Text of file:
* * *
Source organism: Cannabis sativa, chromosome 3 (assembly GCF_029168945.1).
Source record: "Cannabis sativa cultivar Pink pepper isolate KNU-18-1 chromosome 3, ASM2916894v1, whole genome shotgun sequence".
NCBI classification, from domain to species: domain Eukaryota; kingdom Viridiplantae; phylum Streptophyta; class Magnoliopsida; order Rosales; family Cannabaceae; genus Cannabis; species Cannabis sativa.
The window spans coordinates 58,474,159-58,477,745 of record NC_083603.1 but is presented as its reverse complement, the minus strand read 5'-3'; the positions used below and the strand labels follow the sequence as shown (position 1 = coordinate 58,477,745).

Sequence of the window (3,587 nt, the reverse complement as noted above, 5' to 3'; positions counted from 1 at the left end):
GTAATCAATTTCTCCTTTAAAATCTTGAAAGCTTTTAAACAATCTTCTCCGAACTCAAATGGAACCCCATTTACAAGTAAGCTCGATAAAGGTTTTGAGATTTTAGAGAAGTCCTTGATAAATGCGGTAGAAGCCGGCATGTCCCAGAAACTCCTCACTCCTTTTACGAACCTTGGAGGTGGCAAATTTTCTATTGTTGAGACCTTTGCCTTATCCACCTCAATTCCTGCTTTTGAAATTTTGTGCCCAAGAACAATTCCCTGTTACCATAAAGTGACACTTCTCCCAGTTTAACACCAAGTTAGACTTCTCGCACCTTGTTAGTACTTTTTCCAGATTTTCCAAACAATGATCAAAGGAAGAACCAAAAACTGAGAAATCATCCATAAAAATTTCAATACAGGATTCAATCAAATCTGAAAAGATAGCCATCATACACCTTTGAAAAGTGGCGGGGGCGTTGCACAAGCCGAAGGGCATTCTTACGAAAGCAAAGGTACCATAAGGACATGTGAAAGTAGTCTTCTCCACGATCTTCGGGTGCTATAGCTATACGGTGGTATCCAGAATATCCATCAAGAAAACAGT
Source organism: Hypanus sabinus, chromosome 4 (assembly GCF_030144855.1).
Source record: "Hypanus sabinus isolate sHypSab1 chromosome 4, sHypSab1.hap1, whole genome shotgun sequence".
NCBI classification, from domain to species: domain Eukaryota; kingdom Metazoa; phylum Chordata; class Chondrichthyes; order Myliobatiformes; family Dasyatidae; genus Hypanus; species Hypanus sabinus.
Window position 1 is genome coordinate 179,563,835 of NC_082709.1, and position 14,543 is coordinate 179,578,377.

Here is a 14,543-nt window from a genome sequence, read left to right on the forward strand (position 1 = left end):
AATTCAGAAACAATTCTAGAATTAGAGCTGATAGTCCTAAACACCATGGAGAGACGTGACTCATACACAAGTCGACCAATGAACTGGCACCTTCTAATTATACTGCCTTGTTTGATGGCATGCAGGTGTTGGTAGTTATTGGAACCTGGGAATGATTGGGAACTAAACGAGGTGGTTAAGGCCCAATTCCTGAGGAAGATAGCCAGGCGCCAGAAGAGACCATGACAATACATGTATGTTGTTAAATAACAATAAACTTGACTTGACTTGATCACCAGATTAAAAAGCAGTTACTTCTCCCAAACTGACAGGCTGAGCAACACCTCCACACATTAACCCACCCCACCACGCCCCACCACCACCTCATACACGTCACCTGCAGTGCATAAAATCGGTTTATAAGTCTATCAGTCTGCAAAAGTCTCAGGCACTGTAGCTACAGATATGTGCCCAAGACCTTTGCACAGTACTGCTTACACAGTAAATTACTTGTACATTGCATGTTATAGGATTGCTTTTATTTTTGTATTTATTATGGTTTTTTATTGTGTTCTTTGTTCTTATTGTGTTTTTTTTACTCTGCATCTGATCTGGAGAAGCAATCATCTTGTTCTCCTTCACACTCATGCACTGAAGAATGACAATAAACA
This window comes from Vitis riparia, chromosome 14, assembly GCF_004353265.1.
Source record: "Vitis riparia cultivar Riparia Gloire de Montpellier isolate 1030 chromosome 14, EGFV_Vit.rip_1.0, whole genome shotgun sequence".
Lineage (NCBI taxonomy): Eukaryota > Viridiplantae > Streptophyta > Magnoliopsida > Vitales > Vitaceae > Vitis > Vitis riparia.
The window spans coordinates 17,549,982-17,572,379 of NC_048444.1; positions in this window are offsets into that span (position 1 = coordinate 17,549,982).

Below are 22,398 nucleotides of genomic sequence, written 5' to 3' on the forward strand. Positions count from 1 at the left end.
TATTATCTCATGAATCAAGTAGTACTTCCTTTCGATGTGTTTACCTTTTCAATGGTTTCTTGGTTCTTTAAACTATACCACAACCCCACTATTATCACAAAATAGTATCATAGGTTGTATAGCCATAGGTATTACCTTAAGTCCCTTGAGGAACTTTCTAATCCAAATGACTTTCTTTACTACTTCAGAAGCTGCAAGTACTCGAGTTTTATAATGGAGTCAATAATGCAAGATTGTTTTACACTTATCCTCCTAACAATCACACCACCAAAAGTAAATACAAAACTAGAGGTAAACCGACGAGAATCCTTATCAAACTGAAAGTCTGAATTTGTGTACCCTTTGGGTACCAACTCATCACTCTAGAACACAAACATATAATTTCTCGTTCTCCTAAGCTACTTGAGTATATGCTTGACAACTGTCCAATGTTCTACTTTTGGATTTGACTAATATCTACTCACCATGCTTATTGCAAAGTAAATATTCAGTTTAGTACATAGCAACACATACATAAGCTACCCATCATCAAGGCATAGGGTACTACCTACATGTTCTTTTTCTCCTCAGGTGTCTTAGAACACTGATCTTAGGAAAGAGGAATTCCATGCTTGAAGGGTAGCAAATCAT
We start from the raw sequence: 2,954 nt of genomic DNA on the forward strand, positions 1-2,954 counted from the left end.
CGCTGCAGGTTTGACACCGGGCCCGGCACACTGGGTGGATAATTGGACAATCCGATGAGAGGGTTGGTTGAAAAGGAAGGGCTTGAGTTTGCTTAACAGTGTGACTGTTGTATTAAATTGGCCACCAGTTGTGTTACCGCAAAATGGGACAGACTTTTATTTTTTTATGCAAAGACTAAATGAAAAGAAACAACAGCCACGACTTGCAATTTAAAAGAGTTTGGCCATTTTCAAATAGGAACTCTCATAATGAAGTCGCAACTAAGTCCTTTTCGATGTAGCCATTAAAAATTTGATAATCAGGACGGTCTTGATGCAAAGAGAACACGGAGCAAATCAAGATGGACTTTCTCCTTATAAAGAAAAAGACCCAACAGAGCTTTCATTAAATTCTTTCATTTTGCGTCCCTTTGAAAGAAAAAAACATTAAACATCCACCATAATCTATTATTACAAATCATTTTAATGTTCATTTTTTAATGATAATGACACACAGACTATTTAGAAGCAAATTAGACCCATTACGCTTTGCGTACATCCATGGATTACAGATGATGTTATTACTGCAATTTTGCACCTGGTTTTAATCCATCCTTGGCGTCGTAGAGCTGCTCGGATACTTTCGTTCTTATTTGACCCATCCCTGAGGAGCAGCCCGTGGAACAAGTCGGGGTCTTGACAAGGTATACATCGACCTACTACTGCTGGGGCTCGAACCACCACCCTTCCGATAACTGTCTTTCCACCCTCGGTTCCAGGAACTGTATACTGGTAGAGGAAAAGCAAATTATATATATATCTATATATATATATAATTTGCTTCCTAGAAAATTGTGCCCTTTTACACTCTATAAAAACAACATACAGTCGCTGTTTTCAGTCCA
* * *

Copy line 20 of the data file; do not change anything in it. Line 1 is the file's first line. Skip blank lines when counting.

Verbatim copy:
CGCTGCAGGTTTGACACCGGGCCCGGCACACTGGGTGGATAATTGGACAATCCGATGAGAGGGTTGGTTGAAAAGGAAGGGCTTGAGTTTGCTTAACAGTGTGACTGTTGTATTAAATTGGCCACCAGTTGTGTTACCGCAAAATGGGACAGACTTTTATTTTTTTATGCAAAGACTAAATGAAAAGAAACAACAGCCACGACTTGCAATTTAAAAGAGTTTGGCCATTTTCAAATAGGAACTCTCATAATGAAGTCGCAACTAAGTCCTTTTCGATGTAGCCATTAAAAATTTGATAATCAGGACGGTCTTGATGCAAAGAGAACACGGAGCAAATCAAGATGGACTTTCTCCTTATAAAGAAAAAGACCCAACAGAGCTTTCATTAAATTCTTTCATTTTGCGTCCCTTTGAAAGAAAAAAACATTAAACATCCACCATAATCTATTATTACAAATCATTTTAATGTTCATTTTTTAATGATAATGACACACAGACTATTTAGAAGCAAATTAGACCCATTACGCTTTGCGTACATCCATGGATTACAGATGATGTTATTACTGCAATTTTGCACCTGGTTTTAATCCATCCTTGGCGTCGTAGAGCTGCTCGGATACTTTCGTTCTTATTTGACCCATCCCTGAGGAGCAGCCCGTGGAACAAGTCGGGGTCTTGACAAGGTATACATCGACCTACTACTGCTGGGGCTCGAACCACCACCCTTCCGATAACTGTCTTTCCACCCTCGGTTCCAGGAACTGTATACTGGTAGAGGAAAAGCAAATTATATATATATCTATATATATATATAATTTGCTTCCTAGAAAATTGTGCCCTTTTACACTCTATAAAAACAACATACAGTCGCTGTTTTCAGTCCA